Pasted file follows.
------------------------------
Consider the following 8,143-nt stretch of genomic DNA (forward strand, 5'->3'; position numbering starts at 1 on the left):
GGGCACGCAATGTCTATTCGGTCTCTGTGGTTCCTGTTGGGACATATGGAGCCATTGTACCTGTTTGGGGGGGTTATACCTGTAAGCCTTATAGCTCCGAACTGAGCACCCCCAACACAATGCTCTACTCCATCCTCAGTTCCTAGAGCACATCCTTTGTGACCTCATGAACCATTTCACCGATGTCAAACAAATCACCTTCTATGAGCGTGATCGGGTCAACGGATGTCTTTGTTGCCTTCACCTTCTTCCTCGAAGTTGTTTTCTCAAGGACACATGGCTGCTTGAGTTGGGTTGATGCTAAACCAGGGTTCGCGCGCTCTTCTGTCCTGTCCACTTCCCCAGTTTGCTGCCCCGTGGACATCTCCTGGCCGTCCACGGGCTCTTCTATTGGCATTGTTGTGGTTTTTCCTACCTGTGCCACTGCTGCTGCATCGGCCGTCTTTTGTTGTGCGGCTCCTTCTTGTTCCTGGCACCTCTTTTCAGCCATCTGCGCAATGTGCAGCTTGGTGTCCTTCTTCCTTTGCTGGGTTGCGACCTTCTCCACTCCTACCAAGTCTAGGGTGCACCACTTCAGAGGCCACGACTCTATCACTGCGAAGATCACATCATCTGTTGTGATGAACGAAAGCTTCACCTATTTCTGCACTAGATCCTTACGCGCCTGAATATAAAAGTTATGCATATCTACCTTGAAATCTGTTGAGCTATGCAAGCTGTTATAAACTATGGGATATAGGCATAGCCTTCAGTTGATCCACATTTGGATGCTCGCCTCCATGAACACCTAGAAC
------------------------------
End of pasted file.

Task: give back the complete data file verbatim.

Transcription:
Consider the following 8,143-nt stretch of genomic DNA (forward strand, 5'->3'; position numbering starts at 1 on the left):
GGGCACGCAATGTCTATTCGGTCTCTGTGGTTCCTGTTGGGACATATGGAGCCATTGTACCTGTTTGGGGGGGTTATACCTGTAAGCCTTATAGCTCCGAACTGAGCACCCCCAACACAATGCTCTACTCCATCCTCAGTTCCTAGAGCACATCCTTTGTGACCTCATGAACCATTTCACCGATGTCAAACAAATCACCTTCTATGAGCGTGATCGGGTCAACGGATGTCTTTGTTGCCTTCACCTTCTTCCTCGAAGTTGTTTTCTCAAGGACACATGGCTGCTTGAGTTGGGTTGATGCTAAACCAGGGTTCGCGCGCTCTTCTGTCCTGTCCACTTCCCCAGTTTGCTGCCCCGTGGACATCTCCTGGCCGTCCACGGGCTCTTCTATTGGCATTGTTGTGGTTTTTCCTACCTGTGCCACTGCTGCTGCATCGGCCGTCTTTTGTTGTGCGGCTCCTTCTTGTTCCTGGCACCTCTTTTCAGCCATCTGCGCAATGTGCAGCTTGGTGTCCTTCTTCCTTTGCTGGGTTGCGACCTTCTCCACTCCTACCAAGTCTAGGGTGCACCACTTCAGAGGCCACGACTCTATCACTGCGAAGATCACATCATCTGTTGTGATGAACGAAAGCTTCACCTATTTCTGCACTAGATCCTTACGCGCCTGAATATAAAAGTTATGCATATCTACCTTGAAATCTGTTGAGCTATGCAAGCTGTTATAAACTATGGGATATAGGCATAGCCTTCAGTTGATCCACATTTGGATGCTCGCCTCCATGAACACCTAGAAC